Over the last few years, with the support of KMDI, SSHRC and the University of Toronto Connaught New Researcher program, KMD-CS Director, Professor Mary Elizabeth (M.E.) Luka facilitated the creation of the Creative Hubs and Networks Mapping Initiative (CHNMI). This research database collects and now shares information about 200 hubs and networks in Canada and beyond. The database reports on organizational mission and vision; location(s); users; programs and services; business models; funders; and marketing and outreach.
While each hub or network is quite unique, many also have much in common with other hubs. Researchers, creative workers and funders and others can use this database to examine the many kinds of creative hubs and networks in Canada, including incubators, creative service providers, experimental arts laboratories, community hubs and co-working spaces. These sites can include bricks-and-mortar buildings, or organizations distributed over wide geographic spaces, or membership-based and virtual operations, each featuring a multitude of forms of arts, media and digital innovation.
Luka uses the database to examine ways that researchers and others can better understand the purposes of and assess the impact or “success” of Canada’s creative hubs focused on arts, culture and media. Knowledge-sharing and collaboration are crucial opportunities for the creative ecosystem to leverage the strengths of the many creative hubs and networks focused on arts, culture and media in Canada, which is why the CHNMI database is helpful.
Creative hubs often help to develop a cultural district, offer co-working or presentation spaces for professional creative workers to share skills, networks or their current work, spark innovation, or involve citizens, clients and users in the creative sector in more collaborative ways. Such spaces are important because the culture sector is a crucial element of our social fabric and the economy.
Researchers use the database to study arts, culture and media-based creative hubs such as cSpace (a co-working building), AccessArts (a multidisciplinary disability arts organization) and the Banff Centre for Arts and Creativity in Alberta; BC Artscape (a social service and arts co-working building) in Vancouver and Yukonstruct (a social enterprise and business incubation centre) in Whitehorse; New Dawn Centre for Social Innovation in rural Nova Scotia; and the European Network of Living Labs, Watershed in Bristol, IDEO.org and URBACT (some of the international initiatives that connect to Canada). So can funders, media, students and people who simply interested in creative hubs.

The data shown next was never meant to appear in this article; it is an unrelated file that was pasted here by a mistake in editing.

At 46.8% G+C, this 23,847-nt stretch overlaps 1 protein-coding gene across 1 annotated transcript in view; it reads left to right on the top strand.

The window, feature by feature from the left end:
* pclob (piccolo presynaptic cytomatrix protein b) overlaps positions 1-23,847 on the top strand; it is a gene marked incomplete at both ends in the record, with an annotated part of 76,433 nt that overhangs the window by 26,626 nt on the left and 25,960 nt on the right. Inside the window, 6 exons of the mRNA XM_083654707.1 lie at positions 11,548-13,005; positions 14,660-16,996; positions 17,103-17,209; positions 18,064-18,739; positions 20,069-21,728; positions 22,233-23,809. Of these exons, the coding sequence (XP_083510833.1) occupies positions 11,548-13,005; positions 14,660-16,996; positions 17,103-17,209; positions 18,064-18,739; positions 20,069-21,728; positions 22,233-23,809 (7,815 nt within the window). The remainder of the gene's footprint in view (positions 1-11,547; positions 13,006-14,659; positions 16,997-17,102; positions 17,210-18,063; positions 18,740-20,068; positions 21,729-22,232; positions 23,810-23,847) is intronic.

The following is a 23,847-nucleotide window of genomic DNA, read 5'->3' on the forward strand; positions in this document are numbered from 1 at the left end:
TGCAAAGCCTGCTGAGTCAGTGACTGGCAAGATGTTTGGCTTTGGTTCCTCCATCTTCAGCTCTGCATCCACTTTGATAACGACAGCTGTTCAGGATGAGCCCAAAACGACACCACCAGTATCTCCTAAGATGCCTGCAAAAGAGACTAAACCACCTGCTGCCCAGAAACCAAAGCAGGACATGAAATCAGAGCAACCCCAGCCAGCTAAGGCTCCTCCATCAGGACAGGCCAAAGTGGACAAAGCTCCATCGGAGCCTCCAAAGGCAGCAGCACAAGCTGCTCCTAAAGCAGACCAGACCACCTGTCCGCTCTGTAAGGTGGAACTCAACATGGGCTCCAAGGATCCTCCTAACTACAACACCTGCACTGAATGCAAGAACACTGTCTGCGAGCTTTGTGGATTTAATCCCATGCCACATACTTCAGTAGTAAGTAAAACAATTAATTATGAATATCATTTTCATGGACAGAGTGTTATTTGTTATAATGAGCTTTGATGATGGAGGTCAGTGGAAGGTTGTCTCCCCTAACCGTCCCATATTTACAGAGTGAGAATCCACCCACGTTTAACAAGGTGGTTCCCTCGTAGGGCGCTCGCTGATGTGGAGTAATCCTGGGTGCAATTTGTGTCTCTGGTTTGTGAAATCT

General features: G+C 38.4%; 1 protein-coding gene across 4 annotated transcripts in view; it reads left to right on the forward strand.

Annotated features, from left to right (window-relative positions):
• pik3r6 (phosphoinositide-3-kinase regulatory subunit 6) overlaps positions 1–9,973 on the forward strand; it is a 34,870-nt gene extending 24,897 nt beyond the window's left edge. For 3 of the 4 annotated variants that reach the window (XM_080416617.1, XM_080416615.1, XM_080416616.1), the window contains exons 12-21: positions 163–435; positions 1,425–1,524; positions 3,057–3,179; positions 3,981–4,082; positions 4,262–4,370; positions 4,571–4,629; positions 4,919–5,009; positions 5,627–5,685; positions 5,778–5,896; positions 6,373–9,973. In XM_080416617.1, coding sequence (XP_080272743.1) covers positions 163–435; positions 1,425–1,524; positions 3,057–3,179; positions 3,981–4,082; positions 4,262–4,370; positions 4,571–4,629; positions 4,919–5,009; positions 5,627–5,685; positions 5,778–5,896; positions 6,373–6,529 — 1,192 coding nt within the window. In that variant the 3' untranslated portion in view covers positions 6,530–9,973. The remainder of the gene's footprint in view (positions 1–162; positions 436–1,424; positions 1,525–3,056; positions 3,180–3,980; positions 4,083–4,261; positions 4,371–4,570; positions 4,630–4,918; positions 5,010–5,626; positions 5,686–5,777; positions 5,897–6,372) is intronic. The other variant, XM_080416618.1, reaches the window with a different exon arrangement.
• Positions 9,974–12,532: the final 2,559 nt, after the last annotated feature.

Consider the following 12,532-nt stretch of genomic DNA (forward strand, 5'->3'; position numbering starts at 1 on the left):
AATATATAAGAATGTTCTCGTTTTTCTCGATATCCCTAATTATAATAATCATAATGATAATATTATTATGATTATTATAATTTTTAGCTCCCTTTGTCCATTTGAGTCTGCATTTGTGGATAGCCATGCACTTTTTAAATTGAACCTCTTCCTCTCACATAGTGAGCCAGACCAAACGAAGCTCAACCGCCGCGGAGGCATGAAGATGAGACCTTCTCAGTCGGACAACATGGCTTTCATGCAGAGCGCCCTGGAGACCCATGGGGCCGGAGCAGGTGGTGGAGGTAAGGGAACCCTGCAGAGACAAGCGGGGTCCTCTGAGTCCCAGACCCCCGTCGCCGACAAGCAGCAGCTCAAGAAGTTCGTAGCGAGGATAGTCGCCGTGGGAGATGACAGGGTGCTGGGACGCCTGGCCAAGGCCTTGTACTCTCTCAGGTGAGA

Most creative hubs are understood to be incubators or start-up structures located in buildings where many creative people and organizations rent or co-work. But many others are virtual or distributed in their operations, particularly outside urban centres. Examples of the latter include Qaggiavuut and its proposal for Qaggiq as a central hub for arts and culture activities across Northern Canada, Flin Flon’s main street of creative businesses and non-profit artist studios, and Lunenburg’s regional creative economy in Nova Scotia. Creative hubs can include a wide range of creative activity by artists, social entrepreneurs and service organizations that address social, cultural and economic needs and practices.
In recently completed research for the Department of Canadian Heritage, M.E. Luka, Jacqueline Wallace, Helen Yung, Katy Ilona Harris, Claudia Sicondolfo and Hillary Walker took a wholistic approach to appriasing 195 studies on impact assessment literature and frameworks. Luka, Wallace and Yung identified a wide spectrum of potential impact or “success” measures. A streamlined logic model (see Figure 1, below) incorporates four key types of these measures: artistic and creative; business and economic; social and physical (access, inclusion); and knowledge-sharing and sense-making.
During the same period, the visualization team, including digital librarians Kirsta Stapelfeld, David Kwasny and Paulina Rousseau, Faculty of Information graduate students Samarth Singhania and Rachel Barber-Pin, and web and graphic designers Jermaine Williams and JP King have piloted visualizations for CHNMI. As each term passes, it is great to see that a growing number of students, researchers, and creative hub leaders and funders are making use of the resource.
If you are interested in gaining access to the database, please reach out to firstname.lastname@example.org